If you bind it like this:
(global-set-key "M-p" 'ace-window)
You can switch to window 2 by pressing M-p 2. Also, you
can delete window 2 by pressing M-p x2: this will bring you
into your first example. Other examples follow by just changing the
There are other modifiers present:
Use x to delete
Use m to swap
Use v to split ...
If you don't like how help-window-select works you can simply use this code:
You can change "*Help*" with a regexp matching other buffer names if you want to also affect apropos windows or shell
The function delete-window has an optional argument WINDOW.
The function window-in-direction has a mandatory argument of DIRECTION and optional arguments for WINDOW IGNORE SIGN WRAP MIN. To learn more about these arguments by reading the doc-string, a user may type M-x describe-function RET window-in-direction RET.
For example, the following four ...
C-x 3 is bound to the function split-window-right, that splits the current window horizontally, selecting the left window. We can define a function split-window-left that calls it then change the selected window to the one on the right, eg using other window:
other-window is an interactive compiled Lisp function in ‘window.el’.
(other-window COUNT &...
C-z will bring up a new buffer with actions available to helm, and I see the following:
[f1] Open file
[f2] Open file other window
[f3] Save results in buffer
[f4] Edit search results
So you want C-z f3
After this you can move around the results like a regular buffer, and if you have two windows up, hitting RET on a result entry will open the entry in the ...
You can define your own command for this. This allows you to use it when desired, but not change the default behavior of the original commands, keeping them useful individually if desired:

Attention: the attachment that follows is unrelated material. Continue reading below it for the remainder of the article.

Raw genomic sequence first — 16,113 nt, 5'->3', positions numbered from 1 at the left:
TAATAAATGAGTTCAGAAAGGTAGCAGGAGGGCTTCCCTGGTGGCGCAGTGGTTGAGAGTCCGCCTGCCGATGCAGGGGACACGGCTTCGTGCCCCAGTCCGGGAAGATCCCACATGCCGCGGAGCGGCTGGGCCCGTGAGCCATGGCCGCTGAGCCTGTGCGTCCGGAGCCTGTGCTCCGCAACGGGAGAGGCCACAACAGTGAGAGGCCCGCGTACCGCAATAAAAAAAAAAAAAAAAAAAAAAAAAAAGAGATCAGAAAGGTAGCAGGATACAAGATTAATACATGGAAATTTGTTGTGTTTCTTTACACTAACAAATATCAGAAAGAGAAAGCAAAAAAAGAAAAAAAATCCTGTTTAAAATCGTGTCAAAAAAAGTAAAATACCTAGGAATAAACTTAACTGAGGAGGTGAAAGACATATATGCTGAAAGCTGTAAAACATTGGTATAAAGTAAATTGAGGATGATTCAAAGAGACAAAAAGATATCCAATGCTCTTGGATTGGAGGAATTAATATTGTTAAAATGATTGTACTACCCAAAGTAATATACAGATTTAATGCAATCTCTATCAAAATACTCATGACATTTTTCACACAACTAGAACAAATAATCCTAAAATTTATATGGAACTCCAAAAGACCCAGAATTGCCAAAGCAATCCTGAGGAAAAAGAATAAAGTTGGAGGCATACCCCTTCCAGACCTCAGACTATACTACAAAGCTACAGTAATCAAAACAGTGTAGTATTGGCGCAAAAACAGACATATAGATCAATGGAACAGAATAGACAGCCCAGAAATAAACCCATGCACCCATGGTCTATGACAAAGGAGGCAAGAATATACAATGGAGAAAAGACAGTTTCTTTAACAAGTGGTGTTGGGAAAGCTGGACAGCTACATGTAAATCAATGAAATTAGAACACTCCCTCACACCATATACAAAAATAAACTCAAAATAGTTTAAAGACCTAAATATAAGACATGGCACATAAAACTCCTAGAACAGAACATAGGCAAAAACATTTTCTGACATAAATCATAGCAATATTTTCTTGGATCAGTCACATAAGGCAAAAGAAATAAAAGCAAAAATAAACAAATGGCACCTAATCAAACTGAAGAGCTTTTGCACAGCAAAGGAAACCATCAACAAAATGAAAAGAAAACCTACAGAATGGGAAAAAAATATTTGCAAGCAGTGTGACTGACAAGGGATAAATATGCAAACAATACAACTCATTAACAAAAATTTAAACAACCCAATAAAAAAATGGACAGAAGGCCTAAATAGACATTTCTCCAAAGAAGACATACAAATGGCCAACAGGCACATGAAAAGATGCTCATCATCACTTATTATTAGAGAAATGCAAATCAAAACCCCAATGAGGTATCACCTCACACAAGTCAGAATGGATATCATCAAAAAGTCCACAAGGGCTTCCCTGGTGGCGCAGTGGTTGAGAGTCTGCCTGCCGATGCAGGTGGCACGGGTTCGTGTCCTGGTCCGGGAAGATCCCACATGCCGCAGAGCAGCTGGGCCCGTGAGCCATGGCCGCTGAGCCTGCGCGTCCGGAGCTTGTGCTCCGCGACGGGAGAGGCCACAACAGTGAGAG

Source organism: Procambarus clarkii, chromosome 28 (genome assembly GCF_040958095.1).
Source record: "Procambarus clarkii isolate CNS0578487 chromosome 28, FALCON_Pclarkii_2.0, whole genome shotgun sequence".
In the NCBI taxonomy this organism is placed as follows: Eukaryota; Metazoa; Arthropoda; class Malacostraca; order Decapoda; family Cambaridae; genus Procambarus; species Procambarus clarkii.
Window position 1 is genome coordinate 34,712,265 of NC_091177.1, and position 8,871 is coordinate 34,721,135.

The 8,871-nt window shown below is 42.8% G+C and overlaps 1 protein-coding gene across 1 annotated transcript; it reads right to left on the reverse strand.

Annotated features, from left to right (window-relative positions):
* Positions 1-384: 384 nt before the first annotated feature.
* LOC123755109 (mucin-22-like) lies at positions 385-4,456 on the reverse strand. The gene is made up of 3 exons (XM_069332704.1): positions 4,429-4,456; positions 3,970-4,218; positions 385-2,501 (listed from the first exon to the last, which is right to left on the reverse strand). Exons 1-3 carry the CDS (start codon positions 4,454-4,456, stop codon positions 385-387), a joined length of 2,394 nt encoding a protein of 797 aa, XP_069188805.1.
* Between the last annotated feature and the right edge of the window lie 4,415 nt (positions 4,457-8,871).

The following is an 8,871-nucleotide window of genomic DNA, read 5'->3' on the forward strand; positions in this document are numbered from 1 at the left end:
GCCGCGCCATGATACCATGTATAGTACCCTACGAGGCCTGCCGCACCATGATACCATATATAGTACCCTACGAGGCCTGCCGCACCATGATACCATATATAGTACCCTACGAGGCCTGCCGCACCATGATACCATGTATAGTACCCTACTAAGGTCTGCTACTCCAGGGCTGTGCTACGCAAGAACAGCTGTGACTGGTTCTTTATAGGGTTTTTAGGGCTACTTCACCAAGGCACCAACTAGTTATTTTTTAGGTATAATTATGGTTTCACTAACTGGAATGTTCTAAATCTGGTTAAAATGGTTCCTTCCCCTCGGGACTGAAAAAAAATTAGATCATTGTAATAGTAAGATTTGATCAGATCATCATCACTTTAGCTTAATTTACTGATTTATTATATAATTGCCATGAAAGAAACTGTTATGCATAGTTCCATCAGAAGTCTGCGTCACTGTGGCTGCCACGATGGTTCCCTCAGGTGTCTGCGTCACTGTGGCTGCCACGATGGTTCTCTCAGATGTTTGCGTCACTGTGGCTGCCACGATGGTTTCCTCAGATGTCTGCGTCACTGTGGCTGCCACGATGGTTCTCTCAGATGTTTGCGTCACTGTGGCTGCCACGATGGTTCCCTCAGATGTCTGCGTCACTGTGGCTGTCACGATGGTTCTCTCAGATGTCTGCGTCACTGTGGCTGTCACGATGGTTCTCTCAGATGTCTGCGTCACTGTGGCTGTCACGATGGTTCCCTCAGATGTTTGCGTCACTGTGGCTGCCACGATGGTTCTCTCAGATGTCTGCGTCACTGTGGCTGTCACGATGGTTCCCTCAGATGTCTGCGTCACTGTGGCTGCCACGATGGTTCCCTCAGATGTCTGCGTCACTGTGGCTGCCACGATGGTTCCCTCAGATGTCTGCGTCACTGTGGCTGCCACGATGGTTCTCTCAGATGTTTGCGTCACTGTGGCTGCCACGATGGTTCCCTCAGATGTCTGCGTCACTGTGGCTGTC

(defun my/split-window-evenly ()
(global-set-key "\C-cb" 'my/split-window-evenly)
I use a combination of two different tools for project management:projectile, for switching between projects, and perspective, for managing frames within a given project. (The two also integrate well, allowing switching between project states.)
Note that understanding the language in use, in Emacs, is always a function of the mode(s) Emacs loads for a ...
This appears to be a change in the way completion windows are created/removed. You can avoid it by setting window-combination-resize to t:
(setq window-combination-resize t)
The current default behaviour for completion buffers is to take all of the space needed from a single window. If this isn't enough to show all the completions, the window is enlarged ...
In my experience this is a harder problem that one might think, because one's intuitive idea of what is sensible is not always easy to put in precise terms. I'll just describe what I've ended up with, but you may have to fiddle around.
First: the existing split-window-sensibly function always prefers to end up with a horizontal stack of windows (which, ...
You can roll your own as @Tyler suggested, but there are some packages that support this. Check out the transpose-frame package on MELPA: https://melpa.org/#/transpose-frame
This handles the simple 2-window case, but can also handle more complex arrangements where you flip or rotate the windows around.
If you really want that, just define your own command to do it. You can copy the code for what mouse-2 is already bound to, dired-mouse-find-file-other-window, and just change the occurrence of find-file-other-window to find-file. Then bind your command to mouse-2, in place of dired-mouse-find-file-other-window.
The only changes I made here are (1) the ...
What you want to achieve might be tricky (if not impossible) to achieve. But it seems that all you want is to keep the helm-sources (the helm window) and the minibuffer in same direction so that you can view them without have move your eyes around much. I think this can be achieved using on of the methods below
1) Customize helm so that the "helm window" is ...
It's been happening to me ever since I installed Emacs + Spacemacs.